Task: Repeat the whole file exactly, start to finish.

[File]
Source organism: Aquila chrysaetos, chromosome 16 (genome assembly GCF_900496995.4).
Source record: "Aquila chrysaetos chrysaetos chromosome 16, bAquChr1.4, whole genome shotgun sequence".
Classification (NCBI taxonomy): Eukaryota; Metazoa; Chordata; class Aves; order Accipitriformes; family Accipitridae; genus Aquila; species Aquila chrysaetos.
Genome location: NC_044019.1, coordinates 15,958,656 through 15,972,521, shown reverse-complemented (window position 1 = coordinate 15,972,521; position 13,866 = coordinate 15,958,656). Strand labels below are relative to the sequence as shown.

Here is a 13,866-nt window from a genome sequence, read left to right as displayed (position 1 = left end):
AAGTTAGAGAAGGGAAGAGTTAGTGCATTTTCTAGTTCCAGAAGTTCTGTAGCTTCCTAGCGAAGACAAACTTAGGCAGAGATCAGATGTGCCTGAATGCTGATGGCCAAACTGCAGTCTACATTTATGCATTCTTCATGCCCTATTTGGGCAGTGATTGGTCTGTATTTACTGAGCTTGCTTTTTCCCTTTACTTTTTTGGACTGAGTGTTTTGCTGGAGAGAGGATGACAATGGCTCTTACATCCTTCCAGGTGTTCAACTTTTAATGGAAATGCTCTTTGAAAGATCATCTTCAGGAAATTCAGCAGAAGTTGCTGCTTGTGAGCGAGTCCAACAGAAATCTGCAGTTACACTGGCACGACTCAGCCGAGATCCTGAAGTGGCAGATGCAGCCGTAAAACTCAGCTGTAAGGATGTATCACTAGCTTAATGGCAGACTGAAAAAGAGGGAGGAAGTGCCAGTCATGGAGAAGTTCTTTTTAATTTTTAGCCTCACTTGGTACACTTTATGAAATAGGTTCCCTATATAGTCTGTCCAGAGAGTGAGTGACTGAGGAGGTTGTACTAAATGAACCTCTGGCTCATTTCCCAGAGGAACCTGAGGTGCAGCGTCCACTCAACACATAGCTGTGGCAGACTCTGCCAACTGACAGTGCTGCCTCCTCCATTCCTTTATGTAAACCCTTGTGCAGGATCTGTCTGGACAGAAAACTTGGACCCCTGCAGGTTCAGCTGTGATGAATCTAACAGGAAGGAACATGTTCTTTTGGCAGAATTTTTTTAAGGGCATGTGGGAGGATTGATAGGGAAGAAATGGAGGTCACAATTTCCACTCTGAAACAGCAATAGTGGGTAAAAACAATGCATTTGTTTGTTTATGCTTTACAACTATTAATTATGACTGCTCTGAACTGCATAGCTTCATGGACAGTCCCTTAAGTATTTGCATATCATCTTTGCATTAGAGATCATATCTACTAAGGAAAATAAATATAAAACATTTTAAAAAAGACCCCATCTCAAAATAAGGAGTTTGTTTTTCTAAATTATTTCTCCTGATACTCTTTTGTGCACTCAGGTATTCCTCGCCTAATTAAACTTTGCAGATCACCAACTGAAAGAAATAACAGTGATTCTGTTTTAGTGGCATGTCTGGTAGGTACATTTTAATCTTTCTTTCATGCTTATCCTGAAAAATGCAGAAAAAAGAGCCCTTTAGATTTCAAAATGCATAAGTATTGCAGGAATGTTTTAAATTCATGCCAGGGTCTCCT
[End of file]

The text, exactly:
Source organism: Aquila chrysaetos, chromosome 16 (genome assembly GCF_900496995.4).
Source record: "Aquila chrysaetos chrysaetos chromosome 16, bAquChr1.4, whole genome shotgun sequence".
Classification (NCBI taxonomy): Eukaryota; Metazoa; Chordata; class Aves; order Accipitriformes; family Accipitridae; genus Aquila; species Aquila chrysaetos.
Genome location: NC_044019.1, coordinates 15,958,656 through 15,972,521, shown reverse-complemented (window position 1 = coordinate 15,972,521; position 13,866 = coordinate 15,958,656). Strand labels below are relative to the sequence as shown.

Here is a 13,866-nt window from a genome sequence, read left to right as displayed (position 1 = left end):
AAGTTAGAGAAGGGAAGAGTTAGTGCATTTTCTAGTTCCAGAAGTTCTGTAGCTTCCTAGCGAAGACAAACTTAGGCAGAGATCAGATGTGCCTGAATGCTGATGGCCAAACTGCAGTCTACATTTATGCATTCTTCATGCCCTATTTGGGCAGTGATTGGTCTGTATTTACTGAGCTTGCTTTTTCCCTTTACTTTTTTGGACTGAGTGTTTTGCTGGAGAGAGGATGACAATGGCTCTTACATCCTTCCAGGTGTTCAACTTTTAATGGAAATGCTCTTTGAAAGATCATCTTCAGGAAATTCAGCAGAAGTTGCTGCTTGTGAGCGAGTCCAACAGAAATCTGCAGTTACACTGGCACGACTCAGCCGAGATCCTGAAGTGGCAGATGCAGCCGTAAAACTCAGCTGTAAGGATGTATCACTAGCTTAATGGCAGACTGAAAAAGAGGGAGGAAGTGCCAGTCATGGAGAAGTTCTTTTTAATTTTTAGCCTCACTTGGTACACTTTATGAAATAGGTTCCCTATATAGTCTGTCCAGAGAGTGAGTGACTGAGGAGGTTGTACTAAATGAACCTCTGGCTCATTTCCCAGAGGAACCTGAGGTGCAGCGTCCACTCAACACATAGCTGTGGCAGACTCTGCCAACTGACAGTGCTGCCTCCTCCATTCCTTTATGTAAACCCTTGTGCAGGATCTGTCTGGACAGAAAACTTGGACCCCTGCAGGTTCAGCTGTGATGAATCTAACAGGAAGGAACATGTTCTTTTGGCAGAATTTTTTTAAGGGCATGTGGGAGGATTGATAGGGAAGAAATGGAGGTCACAATTTCCACTCTGAAACAGCAATAGTGGGTAAAAACAATGCATTTGTTTGTTTATGCTTTACAACTATTAATTATGACTGCTCTGAACTGCATAGCTTCATGGACAGTCCCTTAAGTATTTGCATATCATCTTTGCATTAGAGATCATATCTACTAAGGAAAATAAATATAAAACATTTTAAAAAAGACCCCATCTCAAAATAAGGAGTTTGTTTTTCTAAATTATTTCTCCTGATACTCTTTTGTGCACTCAGGTATTCCTCGCCTAATTAAACTTTGCAGATCACCAACTGAAAGAAATAACAGTGATTCTGTTTTAGTGGCATGTCTGGTAGGTACATTTTAATCTTTCTTTCATGCTTATCCTGAAAAATGCAGAAAAAAGAGCCCTTTAGATTTCAAAATGCATAAGTATTGCAGGAATGTTTTAAATTCATGCCAGGGTCTCCT